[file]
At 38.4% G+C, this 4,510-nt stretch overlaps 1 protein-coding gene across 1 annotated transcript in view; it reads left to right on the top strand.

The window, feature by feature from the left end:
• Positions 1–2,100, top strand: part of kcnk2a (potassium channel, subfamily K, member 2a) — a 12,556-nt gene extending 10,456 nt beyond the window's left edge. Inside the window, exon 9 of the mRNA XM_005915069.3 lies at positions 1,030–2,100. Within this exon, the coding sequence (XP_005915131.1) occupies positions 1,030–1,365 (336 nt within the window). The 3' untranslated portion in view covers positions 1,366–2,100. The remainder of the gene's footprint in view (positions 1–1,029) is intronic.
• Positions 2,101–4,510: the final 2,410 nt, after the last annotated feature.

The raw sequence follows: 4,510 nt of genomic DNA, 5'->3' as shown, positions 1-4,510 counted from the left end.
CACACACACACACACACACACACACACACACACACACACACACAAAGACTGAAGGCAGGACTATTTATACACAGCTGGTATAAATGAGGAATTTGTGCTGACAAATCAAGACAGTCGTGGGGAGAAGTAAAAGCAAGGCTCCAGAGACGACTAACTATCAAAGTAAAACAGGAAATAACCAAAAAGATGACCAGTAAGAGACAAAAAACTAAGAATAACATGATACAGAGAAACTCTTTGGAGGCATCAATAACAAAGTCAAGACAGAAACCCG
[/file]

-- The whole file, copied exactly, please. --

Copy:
At 38.4% G+C, this 4,510-nt stretch overlaps 1 protein-coding gene across 1 annotated transcript in view; it reads left to right on the top strand.

The window, feature by feature from the left end:
• Positions 1–2,100, top strand: part of kcnk2a (potassium channel, subfamily K, member 2a) — a 12,556-nt gene extending 10,456 nt beyond the window's left edge. Inside the window, exon 9 of the mRNA XM_005915069.3 lies at positions 1,030–2,100. Within this exon, the coding sequence (XP_005915131.1) occupies positions 1,030–1,365 (336 nt within the window). The 3' untranslated portion in view covers positions 1,366–2,100. The remainder of the gene's footprint in view (positions 1–1,029) is intronic.
• Positions 2,101–4,510: the final 2,410 nt, after the last annotated feature.

The raw sequence follows: 4,510 nt of genomic DNA, 5'->3' as shown, positions 1-4,510 counted from the left end.
CACACACACACACACACACACACACACACACACACACACACACAAAGACTGAAGGCAGGACTATTTATACACAGCTGGTATAAATGAGGAATTTGTGCTGACAAATCAAGACAGTCGTGGGGAGAAGTAAAAGCAAGGCTCCAGAGACGACTAACTATCAAAGTAAAACAGGAAATAACCAAAAAGATGACCAGTAAGAGACAAAAAACTAAGAATAACATGATACAGAGAAACTCTTTGGAGGCATCAATAACAAAGTCAAGACAGAAACCCG